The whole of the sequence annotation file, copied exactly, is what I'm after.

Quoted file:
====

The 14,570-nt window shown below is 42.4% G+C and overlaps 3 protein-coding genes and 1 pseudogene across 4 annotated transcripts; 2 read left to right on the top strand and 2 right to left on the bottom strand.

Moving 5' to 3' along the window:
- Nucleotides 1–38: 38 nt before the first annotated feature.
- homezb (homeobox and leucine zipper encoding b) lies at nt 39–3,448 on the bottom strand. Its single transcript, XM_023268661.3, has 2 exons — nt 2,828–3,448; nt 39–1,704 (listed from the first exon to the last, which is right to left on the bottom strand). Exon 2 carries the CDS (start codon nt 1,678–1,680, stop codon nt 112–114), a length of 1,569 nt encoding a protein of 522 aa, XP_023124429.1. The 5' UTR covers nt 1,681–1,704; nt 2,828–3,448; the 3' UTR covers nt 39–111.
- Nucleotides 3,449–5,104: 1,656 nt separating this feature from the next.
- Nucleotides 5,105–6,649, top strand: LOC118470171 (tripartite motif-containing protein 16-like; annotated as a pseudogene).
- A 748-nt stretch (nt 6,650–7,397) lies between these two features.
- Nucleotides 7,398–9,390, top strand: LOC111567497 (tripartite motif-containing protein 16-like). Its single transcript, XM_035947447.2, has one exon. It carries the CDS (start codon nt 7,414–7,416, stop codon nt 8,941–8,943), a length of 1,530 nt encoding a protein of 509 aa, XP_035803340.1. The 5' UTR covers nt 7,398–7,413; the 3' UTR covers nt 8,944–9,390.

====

The 14,570-nt window shown below is 42.4% G+C and overlaps 3 protein-coding genes and 1 pseudogene across 4 annotated transcripts; 2 read left to right on the top strand and 2 right to left on the bottom strand.

Moving 5' to 3' along the window:
- Nucleotides 1–38: 38 nt before the first annotated feature.
- homezb (homeobox and leucine zipper encoding b) lies at nt 39–3,448 on the bottom strand. Its single transcript, XM_023268661.3, has 2 exons — nt 2,828–3,448; nt 39–1,704 (listed from the first exon to the last, which is right to left on the bottom strand). Exon 2 carries the CDS (start codon nt 1,678–1,680, stop codon nt 112–114), a length of 1,569 nt encoding a protein of 522 aa, XP_023124429.1. The 5' UTR covers nt 1,681–1,704; nt 2,828–3,448; the 3' UTR covers nt 39–111.
- Nucleotides 3,449–5,104: 1,656 nt separating this feature from the next.
- Nucleotides 5,105–6,649, top strand: LOC118470171 (tripartite motif-containing protein 16-like; annotated as a pseudogene).
- A 748-nt stretch (nt 6,650–7,397) lies between these two features.
- Nucleotides 7,398–9,390, top strand: LOC111567497 (tripartite motif-containing protein 16-like). Its single transcript, XM_035947447.2, has one exon. It carries the CDS (start codon nt 7,414–7,416, stop codon nt 8,941–8,943), a length of 1,530 nt encoding a protein of 509 aa, XP_035803340.1. The 5' UTR covers nt 7,398–7,413; the 3' UTR covers nt 8,944–9,390.